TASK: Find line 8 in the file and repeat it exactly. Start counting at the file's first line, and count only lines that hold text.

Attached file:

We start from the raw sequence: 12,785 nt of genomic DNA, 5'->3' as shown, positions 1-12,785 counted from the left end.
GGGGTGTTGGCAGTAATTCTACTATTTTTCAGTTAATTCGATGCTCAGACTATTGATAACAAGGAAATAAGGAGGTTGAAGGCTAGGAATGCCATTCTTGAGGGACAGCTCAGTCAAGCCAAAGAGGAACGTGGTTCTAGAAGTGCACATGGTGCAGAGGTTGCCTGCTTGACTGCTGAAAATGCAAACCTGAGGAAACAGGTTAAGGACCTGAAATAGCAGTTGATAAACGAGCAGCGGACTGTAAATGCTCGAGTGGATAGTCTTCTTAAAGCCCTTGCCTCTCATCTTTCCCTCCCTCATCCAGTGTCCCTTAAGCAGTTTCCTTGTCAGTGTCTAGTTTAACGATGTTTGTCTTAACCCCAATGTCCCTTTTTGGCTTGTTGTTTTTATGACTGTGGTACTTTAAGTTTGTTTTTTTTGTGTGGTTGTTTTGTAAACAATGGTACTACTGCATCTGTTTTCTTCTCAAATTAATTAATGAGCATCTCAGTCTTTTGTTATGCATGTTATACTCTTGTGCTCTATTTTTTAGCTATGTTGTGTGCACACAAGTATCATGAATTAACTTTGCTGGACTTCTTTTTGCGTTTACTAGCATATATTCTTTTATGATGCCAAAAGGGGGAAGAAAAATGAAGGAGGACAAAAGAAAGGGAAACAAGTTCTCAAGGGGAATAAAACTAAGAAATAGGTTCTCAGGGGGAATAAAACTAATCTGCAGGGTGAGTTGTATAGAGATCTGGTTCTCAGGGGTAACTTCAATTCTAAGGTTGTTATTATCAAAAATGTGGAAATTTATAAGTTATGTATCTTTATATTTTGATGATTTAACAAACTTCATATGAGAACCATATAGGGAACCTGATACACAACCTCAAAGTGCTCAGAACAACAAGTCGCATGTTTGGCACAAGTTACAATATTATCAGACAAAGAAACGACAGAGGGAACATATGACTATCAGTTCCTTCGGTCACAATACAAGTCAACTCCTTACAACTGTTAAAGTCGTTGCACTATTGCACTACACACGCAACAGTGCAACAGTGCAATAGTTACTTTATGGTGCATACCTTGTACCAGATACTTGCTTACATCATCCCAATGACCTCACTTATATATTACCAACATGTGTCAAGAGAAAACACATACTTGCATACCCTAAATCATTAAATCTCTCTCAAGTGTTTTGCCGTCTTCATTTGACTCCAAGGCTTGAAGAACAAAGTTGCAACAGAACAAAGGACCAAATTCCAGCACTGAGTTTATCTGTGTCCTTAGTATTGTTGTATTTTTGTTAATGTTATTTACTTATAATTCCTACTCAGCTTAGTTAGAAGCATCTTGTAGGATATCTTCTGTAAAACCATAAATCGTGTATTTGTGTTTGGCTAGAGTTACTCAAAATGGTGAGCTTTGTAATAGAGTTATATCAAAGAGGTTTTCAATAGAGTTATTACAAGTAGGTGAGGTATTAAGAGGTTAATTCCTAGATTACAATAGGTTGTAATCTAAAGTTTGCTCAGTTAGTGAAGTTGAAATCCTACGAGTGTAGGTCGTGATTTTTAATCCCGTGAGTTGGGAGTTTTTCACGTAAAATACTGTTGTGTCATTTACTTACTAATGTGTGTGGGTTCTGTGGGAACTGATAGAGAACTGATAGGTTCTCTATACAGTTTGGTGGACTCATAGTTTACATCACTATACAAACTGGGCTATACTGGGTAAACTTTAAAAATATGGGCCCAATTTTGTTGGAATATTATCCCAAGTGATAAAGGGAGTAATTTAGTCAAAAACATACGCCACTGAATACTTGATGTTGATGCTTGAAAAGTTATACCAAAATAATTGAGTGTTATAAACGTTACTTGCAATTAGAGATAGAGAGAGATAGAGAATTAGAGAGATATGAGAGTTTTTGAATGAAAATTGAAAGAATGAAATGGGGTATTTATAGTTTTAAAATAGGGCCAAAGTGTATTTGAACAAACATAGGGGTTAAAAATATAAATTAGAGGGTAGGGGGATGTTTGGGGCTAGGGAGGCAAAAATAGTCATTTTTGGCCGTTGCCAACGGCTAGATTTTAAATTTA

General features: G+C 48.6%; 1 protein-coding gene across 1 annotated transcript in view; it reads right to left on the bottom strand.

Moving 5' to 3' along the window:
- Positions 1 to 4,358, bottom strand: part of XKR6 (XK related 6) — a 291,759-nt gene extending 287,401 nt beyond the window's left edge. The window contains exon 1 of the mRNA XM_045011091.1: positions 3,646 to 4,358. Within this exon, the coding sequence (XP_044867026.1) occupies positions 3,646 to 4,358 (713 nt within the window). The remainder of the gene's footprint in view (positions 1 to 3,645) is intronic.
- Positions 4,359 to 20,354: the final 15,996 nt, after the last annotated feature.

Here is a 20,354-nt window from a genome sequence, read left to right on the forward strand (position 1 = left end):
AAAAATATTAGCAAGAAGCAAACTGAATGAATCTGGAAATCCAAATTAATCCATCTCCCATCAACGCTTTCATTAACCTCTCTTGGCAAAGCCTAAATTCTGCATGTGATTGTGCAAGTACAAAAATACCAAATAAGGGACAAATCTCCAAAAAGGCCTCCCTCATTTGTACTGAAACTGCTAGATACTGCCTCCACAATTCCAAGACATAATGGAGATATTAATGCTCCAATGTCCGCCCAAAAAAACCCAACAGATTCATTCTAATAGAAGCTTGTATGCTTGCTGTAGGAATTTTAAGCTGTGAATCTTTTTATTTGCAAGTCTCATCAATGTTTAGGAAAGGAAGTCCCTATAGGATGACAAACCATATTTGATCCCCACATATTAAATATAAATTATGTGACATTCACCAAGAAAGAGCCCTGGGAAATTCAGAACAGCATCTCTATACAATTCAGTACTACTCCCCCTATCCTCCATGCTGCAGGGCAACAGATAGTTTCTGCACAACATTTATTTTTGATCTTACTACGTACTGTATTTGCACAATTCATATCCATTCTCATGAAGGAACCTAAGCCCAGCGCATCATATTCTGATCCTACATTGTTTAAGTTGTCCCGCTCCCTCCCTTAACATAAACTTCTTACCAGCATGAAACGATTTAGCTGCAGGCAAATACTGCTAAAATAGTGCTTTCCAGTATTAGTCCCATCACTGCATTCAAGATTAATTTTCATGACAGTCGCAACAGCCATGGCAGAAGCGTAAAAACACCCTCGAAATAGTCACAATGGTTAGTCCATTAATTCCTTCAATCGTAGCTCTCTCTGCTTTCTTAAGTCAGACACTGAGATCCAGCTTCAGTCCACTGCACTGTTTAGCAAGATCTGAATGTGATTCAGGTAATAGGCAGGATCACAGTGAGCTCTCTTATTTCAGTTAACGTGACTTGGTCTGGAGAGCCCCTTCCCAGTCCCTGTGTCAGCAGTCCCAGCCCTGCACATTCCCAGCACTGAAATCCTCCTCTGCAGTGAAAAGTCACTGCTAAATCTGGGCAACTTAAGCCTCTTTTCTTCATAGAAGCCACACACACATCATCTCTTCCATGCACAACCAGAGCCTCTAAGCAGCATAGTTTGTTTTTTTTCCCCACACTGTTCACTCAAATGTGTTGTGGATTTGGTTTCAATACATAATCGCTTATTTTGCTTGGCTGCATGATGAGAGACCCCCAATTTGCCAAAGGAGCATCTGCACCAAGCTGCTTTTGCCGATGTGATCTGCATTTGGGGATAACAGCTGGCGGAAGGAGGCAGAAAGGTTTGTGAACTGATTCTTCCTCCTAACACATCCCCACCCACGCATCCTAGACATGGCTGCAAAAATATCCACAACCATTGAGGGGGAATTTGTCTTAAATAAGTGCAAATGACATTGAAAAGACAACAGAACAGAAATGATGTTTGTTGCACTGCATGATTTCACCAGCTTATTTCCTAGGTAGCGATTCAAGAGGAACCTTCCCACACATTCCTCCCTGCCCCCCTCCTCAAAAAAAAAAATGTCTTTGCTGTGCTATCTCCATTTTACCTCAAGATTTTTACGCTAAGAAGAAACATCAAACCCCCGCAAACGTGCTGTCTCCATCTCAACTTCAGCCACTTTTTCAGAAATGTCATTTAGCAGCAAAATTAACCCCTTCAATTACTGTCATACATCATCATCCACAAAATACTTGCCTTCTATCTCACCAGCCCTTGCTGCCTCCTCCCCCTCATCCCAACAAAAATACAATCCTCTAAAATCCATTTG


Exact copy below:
AAAAATATTAGCAAGAAGCAAACTGAATGAATCTGGAAATCCAAATTAATCCATCTCCCATCAACGCTTTCATTAACCTCTCTTGGCAAAGCCTAAATTCTGCATGTGATTGTGCAAGTACAAAAATACCAAATAAGGGACAAATCTCCAAAAAGGCCTCCCTCATTTGTACTGAAACTGCTAGATACTGCCTCCACAATTCCAAGACATAATGGAGATATTAATGCTCCAATGTCCGCCCAAAAAAACCCAACAGATTCATTCTAATAGAAGCTTGTATGCTTGCTGTAGGAATTTTAAGCTGTGAATCTTTTTATTTGCAAGTCTCATCAATGTTTAGGAAAGGAAGTCCCTATAGGATGACAAACCATATTTGATCCCCACATATTAAATATAAATTATGTGACATTCACCAAGAAAGAGCCCTGGGAAATTCAGAACAGCATCTCTATACAATTCAGTACTACTCCCCCTATCCTCCATGCTGCAGGGCAACAGATAGTTTCTGCACAACATTTATTTTTGATCTTACTACGTACTGTATTTGCACAATTCATATCCATTCTCATGAAGGAACCTAAGCCCAGCGCATCATATTCTGATCCTACATTGTTTAAGTTGTCCCGCTCCCTCCCTTAACATAAACTTCTTACCAGCATGAAACGATTTAGCTGCAGGCAAATACTGCTAAAATAGTGCTTTCCAGTATTAGTCCCATCACTGCATTCAAGATTAATTTTCATGACAGTCGCAACAGCCATGGCAGAAGCGTAAAAACACCCTCGAAATAGTCACAATGGTTAGTCCATTAATTCCTTCAATCGTAGCTCTCTCTGCTTTCTTAAGTCAGACACTGAGATCCAGCTTCAGTCCACTGCACTGTTTAGCAAGATCTGAATGTGATTCAGGTAATAGGCAGGATCACAGTGAGCTCTCTTATTTCAGTTAACGTGACTTGGTCTGGAGAGCCCCTTCCCAGTCCCTGTGTCAGCAGTCCCAGCCCTGCACATTCCCAGCACTGAAATCCTCCTCTGCAGTGAAAAGTCACTGCTAAATCTGGGCAACTTAAGCCTCTTTTCTTCATAGAAGCCACACACACATCATCTCTTCCATGCACAACCAGAGCCTCTAAGCAGCATAGTTTGTTTTTTTTCCCCACACTGTTCACTCAAATGTGTTGTGGATTTGGTTTCAATACATAATCGCTTATTTTGCTTGGCTGCATGATGAGAGACCCCCAATTTGCCAAAGGAGCATCTGCACCAAGCTGCTTTTGCCGATGTGATCTGCATTTGGGGATAACAGCTGGCGGAAGGAGGCAGAAAGGTTTGTGAACTGATTCTTCCTCCTAACACATCCCCACCCACGCATCCTAGACATGGCTGCAAAAATATCCACAACCATTGAGGGGGAATTTGTCTTAAATAAGTGCAAATGACATTGAAAAGACAACAGAACAGAAATGATGTTTGTTGCACTGCATGATTTCACCAGCTTATTTCCTAGGTAGCGATTCAAGAGGAACCTTCCCACACATTCCTCCCTGCCCCCCTCCTCAAAAAAAAAAATGTCTTTGCTGTGCTATCTCCATTTTACCTCAAGATTTTTACGCTAAGAAGAAACATCAAACCCCCGCAAACGTGCTGTCTCCATCTCAACTTCAGCCACTTTTTCAGAAATGTCATTTAGCAGCAAAATTAACCCCTTCAATTACTGTCATACATCATCATCCACAAAATACTTGCCTTCTATCTCACCAGCCCTTGCTGCCTCCTCCCCCTCATCCCAACAAAAATACAATCCTCTAAAATCCATTTG